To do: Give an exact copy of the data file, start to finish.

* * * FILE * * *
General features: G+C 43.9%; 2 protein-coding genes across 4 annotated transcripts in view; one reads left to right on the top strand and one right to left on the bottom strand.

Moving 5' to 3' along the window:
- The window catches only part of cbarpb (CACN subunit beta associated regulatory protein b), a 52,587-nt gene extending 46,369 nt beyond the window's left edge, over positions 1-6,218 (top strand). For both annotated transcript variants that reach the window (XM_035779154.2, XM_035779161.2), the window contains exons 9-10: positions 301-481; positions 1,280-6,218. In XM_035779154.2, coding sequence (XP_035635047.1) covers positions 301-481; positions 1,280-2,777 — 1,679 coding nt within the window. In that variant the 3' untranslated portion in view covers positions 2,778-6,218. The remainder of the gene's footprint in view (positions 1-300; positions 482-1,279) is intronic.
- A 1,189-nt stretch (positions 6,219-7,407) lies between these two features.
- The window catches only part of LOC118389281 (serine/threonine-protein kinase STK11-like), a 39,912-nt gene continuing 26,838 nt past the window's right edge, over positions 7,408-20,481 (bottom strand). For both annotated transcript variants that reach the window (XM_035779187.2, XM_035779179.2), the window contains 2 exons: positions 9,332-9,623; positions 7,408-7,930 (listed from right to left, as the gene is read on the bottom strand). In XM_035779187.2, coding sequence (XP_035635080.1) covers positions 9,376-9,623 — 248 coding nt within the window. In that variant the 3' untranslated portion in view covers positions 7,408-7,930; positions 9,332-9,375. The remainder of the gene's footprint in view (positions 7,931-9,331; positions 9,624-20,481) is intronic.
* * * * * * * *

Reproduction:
General features: G+C 43.9%; 2 protein-coding genes across 4 annotated transcripts in view; one reads left to right on the top strand and one right to left on the bottom strand.

Moving 5' to 3' along the window:
- The window catches only part of cbarpb (CACN subunit beta associated regulatory protein b), a 52,587-nt gene extending 46,369 nt beyond the window's left edge, over positions 1-6,218 (top strand). For both annotated transcript variants that reach the window (XM_035779154.2, XM_035779161.2), the window contains exons 9-10: positions 301-481; positions 1,280-6,218. In XM_035779154.2, coding sequence (XP_035635047.1) covers positions 301-481; positions 1,280-2,777 — 1,679 coding nt within the window. In that variant the 3' untranslated portion in view covers positions 2,778-6,218. The remainder of the gene's footprint in view (positions 1-300; positions 482-1,279) is intronic.
- A 1,189-nt stretch (positions 6,219-7,407) lies between these two features.
- The window catches only part of LOC118389281 (serine/threonine-protein kinase STK11-like), a 39,912-nt gene continuing 26,838 nt past the window's right edge, over positions 7,408-20,481 (bottom strand). For both annotated transcript variants that reach the window (XM_035779187.2, XM_035779179.2), the window contains 2 exons: positions 9,332-9,623; positions 7,408-7,930 (listed from right to left, as the gene is read on the bottom strand). In XM_035779187.2, coding sequence (XP_035635080.1) covers positions 9,376-9,623 — 248 coding nt within the window. In that variant the 3' untranslated portion in view covers positions 7,408-7,930; positions 9,332-9,375. The remainder of the gene's footprint in view (positions 7,931-9,331; positions 9,624-20,481) is intronic.